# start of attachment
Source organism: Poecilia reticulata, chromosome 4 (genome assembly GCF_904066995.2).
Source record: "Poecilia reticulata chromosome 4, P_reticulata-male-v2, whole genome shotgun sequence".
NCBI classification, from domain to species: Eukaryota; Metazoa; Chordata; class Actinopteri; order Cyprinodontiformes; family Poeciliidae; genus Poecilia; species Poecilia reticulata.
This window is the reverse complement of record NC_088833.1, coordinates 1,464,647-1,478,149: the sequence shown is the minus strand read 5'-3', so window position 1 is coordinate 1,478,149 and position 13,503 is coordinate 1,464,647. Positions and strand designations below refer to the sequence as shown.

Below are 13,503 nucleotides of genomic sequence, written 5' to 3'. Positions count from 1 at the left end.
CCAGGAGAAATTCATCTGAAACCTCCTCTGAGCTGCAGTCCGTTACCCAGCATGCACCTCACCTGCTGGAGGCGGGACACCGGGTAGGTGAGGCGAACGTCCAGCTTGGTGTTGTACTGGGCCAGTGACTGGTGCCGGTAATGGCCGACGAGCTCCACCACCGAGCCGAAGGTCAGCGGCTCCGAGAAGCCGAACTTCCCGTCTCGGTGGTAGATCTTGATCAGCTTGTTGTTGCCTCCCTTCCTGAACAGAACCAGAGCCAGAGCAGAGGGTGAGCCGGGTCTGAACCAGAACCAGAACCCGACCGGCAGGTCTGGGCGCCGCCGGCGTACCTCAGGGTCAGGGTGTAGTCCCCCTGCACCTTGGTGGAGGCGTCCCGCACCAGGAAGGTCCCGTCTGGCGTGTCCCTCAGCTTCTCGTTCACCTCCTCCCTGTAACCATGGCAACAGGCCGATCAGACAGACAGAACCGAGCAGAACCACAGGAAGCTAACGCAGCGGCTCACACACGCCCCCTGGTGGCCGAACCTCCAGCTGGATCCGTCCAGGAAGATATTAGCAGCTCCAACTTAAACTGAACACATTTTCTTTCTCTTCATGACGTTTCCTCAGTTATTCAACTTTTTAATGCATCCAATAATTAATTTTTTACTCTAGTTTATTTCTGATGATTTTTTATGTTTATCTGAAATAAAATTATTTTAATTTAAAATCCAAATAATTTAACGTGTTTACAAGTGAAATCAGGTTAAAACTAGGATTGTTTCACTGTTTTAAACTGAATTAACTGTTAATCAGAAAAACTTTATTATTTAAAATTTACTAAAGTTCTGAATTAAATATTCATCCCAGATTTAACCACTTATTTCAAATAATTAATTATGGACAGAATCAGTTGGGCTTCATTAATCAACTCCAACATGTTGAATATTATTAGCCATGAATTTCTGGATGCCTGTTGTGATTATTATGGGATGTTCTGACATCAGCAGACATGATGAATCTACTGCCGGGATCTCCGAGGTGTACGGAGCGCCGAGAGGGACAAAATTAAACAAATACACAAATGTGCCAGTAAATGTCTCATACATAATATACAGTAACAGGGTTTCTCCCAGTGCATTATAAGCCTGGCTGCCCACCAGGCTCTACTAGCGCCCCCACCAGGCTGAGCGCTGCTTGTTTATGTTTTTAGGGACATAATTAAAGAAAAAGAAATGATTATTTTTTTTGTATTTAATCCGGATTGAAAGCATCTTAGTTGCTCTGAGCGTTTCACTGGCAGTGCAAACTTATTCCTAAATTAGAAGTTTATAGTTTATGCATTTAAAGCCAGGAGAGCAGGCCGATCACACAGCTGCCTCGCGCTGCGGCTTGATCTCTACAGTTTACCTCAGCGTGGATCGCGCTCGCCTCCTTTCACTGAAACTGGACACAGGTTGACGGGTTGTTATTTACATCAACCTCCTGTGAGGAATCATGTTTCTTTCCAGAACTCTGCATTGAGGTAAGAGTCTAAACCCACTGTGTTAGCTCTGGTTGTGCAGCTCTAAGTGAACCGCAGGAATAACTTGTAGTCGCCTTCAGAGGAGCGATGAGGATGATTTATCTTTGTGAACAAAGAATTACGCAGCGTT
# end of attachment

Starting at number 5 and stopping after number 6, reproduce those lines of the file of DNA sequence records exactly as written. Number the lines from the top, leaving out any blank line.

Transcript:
Below are 13,503 nucleotides of genomic sequence, written 5' to 3'. Positions count from 1 at the left end.
CCAGGAGAAATTCATCTGAAACCTCCTCTGAGCTGCAGTCCGTTACCCAGCATGCACCTCACCTGCTGGAGGCGGGACACCGGGTAGGTGAGGCGAACGTCCAGCTTGGTGTTGTACTGGGCCAGTGACTGGTGCCGGTAATGGCCGACGAGCTCCACCACCGAGCCGAAGGTCAGCGGCTCCGAGAAGCCGAACTTCCCGTCTCGGTGGTAGATCTTGATCAGCTTGTTGTTGCCTCCCTTCCTGAACAGAACCAGAGCCAGAGCAGAGGGTGAGCCGGGTCTGAACCAGAACCAGAACCCGACCGGCAGGTCTGGGCGCCGCCGGCGTACCTCAGGGTCAGGGTGTAGTCCCCCTGCACCTTGGTGGAGGCGTCCCGCACCAGGAAGGTCCCGTCTGGCGTGTCCCTCAGCTTCTCGTTCACCTCCTCCCTGTAACCATGGCAACAGGCCGATCAGACAGACAGAACCGAGCAGAACCACAGGAAGCTAACGCAGCGGCTCACACACGCCCCCTGGTGGCCGAACCTCCAGCTGGATCCGTCCAGGAAGATATTAGCAGCTCCAACTTAAACTGAACACATTTTCTTTCTCTTCATGACGTTTCCTCAGTTATTCAACTTTTTAATGCATCCAATAATTAATTTTTTACTCTAGTTTATTTCTGATGATTTTTTATGTTTATCTGAAATAAAATTATTTTAATTTAAAATCCAAATAATTTAACGTGTTTACAAGTGAAATCAGGTTAAAACTAGGATTGTTTCACTGTTTTAAACTGAATTAACTGTTAATCAGAAAAACTTTATTATTTAAAATTTACTAAAGTTCTGAATTAAATATTCATCCCAGATTTAACCACTTATTTCAAATAATTAATTATGGACAGAATCAGTTGGGCTTCATTAATCAACTCCAACATGTTGAATATTATTAGCCATGAATTTCTGGATGCCTGTTGTGATTATTATGGGATGTTCTGACATCAGCAGACATGATGAATCTACTGCCGGGATCTCCGAGGTGTACGGAGCGCCGAGAGGGACAAAATTAAACAAATACACAAATGTGCCAGTAAATGTCTCATACATAATATACAGTAACAGGGTTTCTCCCAGTGCATTATAAGCCTGGCTGCCCACCAGGCTCTACTAGCGCCCCCACCAGGCTGAGCGCTGCTTGTTTATGTTTTTAGGGACATAATTAAAGAAAAAGAAATGATTATTTTTTTTGTATTTAATCCGGATTGAAAGCATCTTAGTTGCTCTGAGCGTTTCACTGGCAGTGCAAACTTATTCCTAAATTAGAAGTTTATAGTTTATGCATTTAAAGCCAGGAGAGCAGGCCGATCACACAGCTGCCTCGCGCTGCGGCTTGATCTCTACAGTTTACCTCAGCGTGGATCGCGCTCGCCTCCTTTCACTGAAACTGGACACAGGTTGACGGGTTGTTATTTACATCAACCTCCTGTGAGGAATCATGTTTCTTTCCAGAACTCTGCATTGAGGTAAGAGTCTAAACCCACTGTGTTAGCTCTGGTTGTGCAGCTCTAAGTGAACCGCAGGAATAACTTGTAGTCGCCTTCAGAGGAGCGATGAGGATGATTTATCTTTGTGAACAAAGAATTACGCAGCGTT